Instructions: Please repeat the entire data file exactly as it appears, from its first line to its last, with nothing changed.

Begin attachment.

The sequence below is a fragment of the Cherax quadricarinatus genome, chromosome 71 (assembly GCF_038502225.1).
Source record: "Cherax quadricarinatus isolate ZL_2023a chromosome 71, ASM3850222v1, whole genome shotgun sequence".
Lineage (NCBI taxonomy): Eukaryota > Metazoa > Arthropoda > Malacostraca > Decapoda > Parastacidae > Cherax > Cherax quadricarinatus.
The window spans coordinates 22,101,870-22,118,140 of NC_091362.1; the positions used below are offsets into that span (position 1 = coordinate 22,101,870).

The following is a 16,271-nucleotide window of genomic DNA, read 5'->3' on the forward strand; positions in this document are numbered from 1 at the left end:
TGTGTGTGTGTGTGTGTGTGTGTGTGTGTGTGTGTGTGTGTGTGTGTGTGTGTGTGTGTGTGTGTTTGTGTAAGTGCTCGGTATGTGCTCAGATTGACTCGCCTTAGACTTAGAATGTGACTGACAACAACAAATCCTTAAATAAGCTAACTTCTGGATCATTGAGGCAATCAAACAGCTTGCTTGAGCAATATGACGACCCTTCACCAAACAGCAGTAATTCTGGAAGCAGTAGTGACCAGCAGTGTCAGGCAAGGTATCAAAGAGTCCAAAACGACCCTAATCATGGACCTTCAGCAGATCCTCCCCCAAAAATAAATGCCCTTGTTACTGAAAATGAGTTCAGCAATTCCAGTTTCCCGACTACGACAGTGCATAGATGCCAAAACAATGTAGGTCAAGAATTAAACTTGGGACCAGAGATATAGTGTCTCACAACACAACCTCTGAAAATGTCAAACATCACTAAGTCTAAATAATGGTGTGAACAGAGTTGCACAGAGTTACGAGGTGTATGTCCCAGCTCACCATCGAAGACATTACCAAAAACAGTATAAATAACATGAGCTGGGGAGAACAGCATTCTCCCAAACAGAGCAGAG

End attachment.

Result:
The sequence below is a fragment of the Cherax quadricarinatus genome, chromosome 71 (assembly GCF_038502225.1).
Source record: "Cherax quadricarinatus isolate ZL_2023a chromosome 71, ASM3850222v1, whole genome shotgun sequence".
Lineage (NCBI taxonomy): Eukaryota > Metazoa > Arthropoda > Malacostraca > Decapoda > Parastacidae > Cherax > Cherax quadricarinatus.
The window spans coordinates 22,101,870-22,118,140 of NC_091362.1; the positions used below are offsets into that span (position 1 = coordinate 22,101,870).

The following is a 16,271-nucleotide window of genomic DNA, read 5'->3' on the forward strand; positions in this document are numbered from 1 at the left end:
TGTGTGTGTGTGTGTGTGTGTGTGTGTGTGTGTGTGTGTGTGTGTGTGTGTGTGTGTGTGTGTGTTTGTGTAAGTGCTCGGTATGTGCTCAGATTGACTCGCCTTAGACTTAGAATGTGACTGACAACAACAAATCCTTAAATAAGCTAACTTCTGGATCATTGAGGCAATCAAACAGCTTGCTTGAGCAATATGACGACCCTTCACCAAACAGCAGTAATTCTGGAAGCAGTAGTGACCAGCAGTGTCAGGCAAGGTATCAAAGAGTCCAAAACGACCCTAATCATGGACCTTCAGCAGATCCTCCCCCAAAAATAAATGCCCTTGTTACTGAAAATGAGTTCAGCAATTCCAGTTTCCCGACTACGACAGTGCATAGATGCCAAAACAATGTAGGTCAAGAATTAAACTTGGGACCAGAGATATAGTGTCTCACAACACAACCTCTGAAAATGTCAAACATCACTAAGTCTAAATAATGGTGTGAACAGAGTTGCACAGAGTTACGAGGTGTATGTCCCAGCTCACCATCGAAGACATTACCAAAAACAGTATAAATAACATGAGCTGGGGAGAACAGCATTCTCCCAAACAGAGCAGAG